SAO PAULO, Brazil — Brazil and Iran are hardly the tightest of allies, but an outside observer would be forgiven for thinking differently after this week.

Brazilian President Luiz Inacio Lula da Silva was at the Nuclear Security Summit in Washington urging U.S. President Barack Obama to hold back on sanctions against Mahmoud Ahmadinejad and company. Meanwhile Lula’s minister of development, Miguel Jorge, was in Tehran, presenting a smiling Ahmadinejad with an official Brazilian soccer jersey. The image was splashed across newspapers and websites here.

Elite political commentators — who are often critical of Lula’s close relations with controversial regimes — had their usual field day. “Countries have always done business with whatever countries suit their interests,” wrote Clovis Rossi, a columnist for the nationally distributed Folha de Sao Paulo. “But what is not tolerable is to cozy up with those who capture, torture and mistreat the opposition, who brutally limit public liberties … . The Brazilian government’s gesture covered the green-and-yellow team jersey with blood.”

Brazil has become, in some ways, Iran’s best remaining friend in the Western world. In May, much to the dismay of Jewish groups as well a large chunk of the educated elite, Lula will visit Tehran.

Analysts, and Lula himself, have given a wide variety of reasons to explain the two disparate countries’ relationship.

Perhaps the most obvious is how the situation echoes what happened in the lead-up to the Iraq War. When then-U.S. Secretary of State Colin Powell made his famous February 2003 speech stating the case for war against Iraq, Lula had just begun his first term. “I already saw a war in Iraq happen because of chemical weapons whose existence society was led to believe in, and to this day do not exist,” Lula recently told reporters. “I do not want that to occur with Iran.”

Then there is Brazil’s own history, which has striking parallels with Iran’s present predicament. The United States strongly opposed Brazilian efforts to develop nuclear technology in the 1970s, which led to a secret program. “Brazil’s lesson from that period is that international pressure will produce the opposite of the intended effects,” said Matias Spektor, coordinator of the Center for the Study of International Relations at the Getulio Vargas Foundation in Rio de Janeiro. “Rather than kill the program, it will accelerate the program. Facing a hostile world community, they will want to have a weapon to deter any potential interventions.”

Brazilian government officials have noted that other members of the U.N. Security Council — including China, a permanent member, and Turkey, which like Brazil holds a rotating seat — also oppose sanctions on Iran. Brazil's policy is clear, Lula’s top adviser on international relations, Marco Aurelio Garcia, told reporters: “We don’t want Iran to be involved in the production of nuclear arms, we want Iran to have the right to produce nuclear energy specifically for peaceful goals.”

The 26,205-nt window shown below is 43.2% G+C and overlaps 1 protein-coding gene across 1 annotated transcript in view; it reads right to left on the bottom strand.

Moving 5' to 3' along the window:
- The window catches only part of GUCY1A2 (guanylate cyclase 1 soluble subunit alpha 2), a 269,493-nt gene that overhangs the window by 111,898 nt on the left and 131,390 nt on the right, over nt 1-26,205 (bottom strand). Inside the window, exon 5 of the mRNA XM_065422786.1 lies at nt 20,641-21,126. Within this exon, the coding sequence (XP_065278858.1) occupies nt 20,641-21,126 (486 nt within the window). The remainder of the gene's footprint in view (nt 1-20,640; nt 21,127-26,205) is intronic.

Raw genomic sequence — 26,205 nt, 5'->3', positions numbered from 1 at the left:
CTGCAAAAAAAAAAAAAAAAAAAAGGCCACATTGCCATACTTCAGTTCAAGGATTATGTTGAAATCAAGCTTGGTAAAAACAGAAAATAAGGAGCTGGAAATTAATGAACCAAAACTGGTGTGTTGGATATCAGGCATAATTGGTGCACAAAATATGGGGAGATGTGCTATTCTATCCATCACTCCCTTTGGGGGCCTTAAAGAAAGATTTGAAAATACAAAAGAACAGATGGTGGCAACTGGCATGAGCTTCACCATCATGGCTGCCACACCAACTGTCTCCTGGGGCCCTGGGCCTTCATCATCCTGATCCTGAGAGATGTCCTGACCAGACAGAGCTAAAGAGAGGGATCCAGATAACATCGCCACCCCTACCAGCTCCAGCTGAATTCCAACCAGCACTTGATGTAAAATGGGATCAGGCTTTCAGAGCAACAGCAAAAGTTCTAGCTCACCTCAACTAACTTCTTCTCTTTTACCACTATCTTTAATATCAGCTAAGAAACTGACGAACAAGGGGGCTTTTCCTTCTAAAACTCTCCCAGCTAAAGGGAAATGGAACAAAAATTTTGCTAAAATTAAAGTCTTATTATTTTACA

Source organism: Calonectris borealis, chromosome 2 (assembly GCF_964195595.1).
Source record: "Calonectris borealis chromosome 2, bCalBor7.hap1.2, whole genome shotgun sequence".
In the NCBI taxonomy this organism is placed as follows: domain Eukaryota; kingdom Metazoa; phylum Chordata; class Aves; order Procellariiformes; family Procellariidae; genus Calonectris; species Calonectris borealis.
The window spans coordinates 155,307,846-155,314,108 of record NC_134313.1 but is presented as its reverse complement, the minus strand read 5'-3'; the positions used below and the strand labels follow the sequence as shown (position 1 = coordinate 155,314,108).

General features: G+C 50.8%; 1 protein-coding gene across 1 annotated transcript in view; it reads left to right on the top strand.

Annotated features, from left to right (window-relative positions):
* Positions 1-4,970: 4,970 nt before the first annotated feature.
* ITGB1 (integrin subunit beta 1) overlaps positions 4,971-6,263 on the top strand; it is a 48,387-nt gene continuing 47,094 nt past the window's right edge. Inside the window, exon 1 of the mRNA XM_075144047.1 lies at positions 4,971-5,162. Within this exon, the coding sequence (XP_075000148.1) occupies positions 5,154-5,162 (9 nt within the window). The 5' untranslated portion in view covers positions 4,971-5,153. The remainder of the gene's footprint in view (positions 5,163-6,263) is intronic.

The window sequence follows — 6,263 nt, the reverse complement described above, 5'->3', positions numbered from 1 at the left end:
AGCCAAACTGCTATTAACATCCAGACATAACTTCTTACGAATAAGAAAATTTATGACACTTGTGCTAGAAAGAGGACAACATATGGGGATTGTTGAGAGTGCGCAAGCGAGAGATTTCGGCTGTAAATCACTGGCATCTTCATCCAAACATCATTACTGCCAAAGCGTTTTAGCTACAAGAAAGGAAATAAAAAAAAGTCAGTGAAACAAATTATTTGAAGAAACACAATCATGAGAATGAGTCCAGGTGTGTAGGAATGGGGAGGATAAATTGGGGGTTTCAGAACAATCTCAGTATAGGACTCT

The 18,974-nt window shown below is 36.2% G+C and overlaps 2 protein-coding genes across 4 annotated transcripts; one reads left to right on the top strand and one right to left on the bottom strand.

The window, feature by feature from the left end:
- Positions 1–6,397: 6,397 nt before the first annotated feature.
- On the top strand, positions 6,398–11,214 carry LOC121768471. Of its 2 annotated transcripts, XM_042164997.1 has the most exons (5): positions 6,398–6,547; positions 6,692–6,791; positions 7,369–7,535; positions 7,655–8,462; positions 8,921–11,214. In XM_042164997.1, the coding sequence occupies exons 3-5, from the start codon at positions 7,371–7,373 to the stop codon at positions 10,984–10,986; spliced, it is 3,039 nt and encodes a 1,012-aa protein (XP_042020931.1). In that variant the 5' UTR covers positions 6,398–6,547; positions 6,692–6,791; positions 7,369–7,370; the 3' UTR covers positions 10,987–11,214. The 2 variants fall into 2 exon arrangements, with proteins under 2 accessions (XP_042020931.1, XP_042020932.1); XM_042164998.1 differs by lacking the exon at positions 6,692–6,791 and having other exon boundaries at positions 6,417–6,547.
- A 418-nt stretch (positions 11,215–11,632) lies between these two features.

Brazil’s ambition to become a go-to mediator in international disputes is also at work. “Brazil wants to position itself on the edges of the Western system, between the Western powers and non-Western powers, and go back and forth between the two to develop an international mediator position that allows them to support their own national interests,” said Oliver Stuenkel, a specialist on Brazil and India who is a visiting professor of international relations at the University of Sao Paulo. “The Brazilians are using the Iran thing to make a point and say ‘we’re not always with the West. Brazil’s support doesn’t come for free.’”

And then there is Lula’s personal diplomatic style: he has always maintained friendly relationships with the most disparate of international leaders. His seeming warmth toward Ahmadinejad mirrors, somewhat oddly, his close relationship with President George W. Bush when Bush was far from the most beloved person on the world scene. Obama famously called Lula “my man … the most popular politician in the world,” as Lula maintained close ties with the Castros in Cuba and Venezuela’s Hugo Chavez.

Despite Lula's charms, his folksy style sometimes seems at odds with the seriousness of the occasion. His declaration that the “peace virus” has been with him since he was in his “mother’s womb” did not go over well during a visit the Middle East. He recently outlined for reporters his plan to confront Ahmadinejad about nuclear weapons. “I will speak with him eye-to-eye,” Lula said, “and if he says he is going to build them, he’s going to have to face the consequences.” The statement had odd echoes of George W. Bush’s 2001 meeting with Vladimir Putin, where Bush “looked the man in the eye” and “was able to get a sense of his soul.”

But Ricardo Sennes, a director of Prospectiva Internacional, a consultancy in Sao Paulo, notes that Lula’s and Brazil’s international actions often do not match their words. “There’s a lot of verbosity. If you look at it concretely, they are much more conservative that they seem in their speeches.”

One example is the continued meetings of the BRIC countries — emerging giants Brazil, Russia, India and China — who met this week in Brasilia. They continue to discuss strategic interests, and their development banks signed a cooperation agreement this week, and Brazil also signed a separate “Plan of Joint Action” with the Chinese. But the cooperation is still at a very early stage, and it is unclear just how many interests the countries have in common.

It said a lot that despite the dispute over Iran, and despite the flurry of activity in Brasilia, the most concrete deal Brazil signed this week was a defense accord on technology transfer, cooperation and training with an old partner: the United States.

Editor's note: This piece has been updated to correct the spelling of Oliver Stuenkel.


Related Stories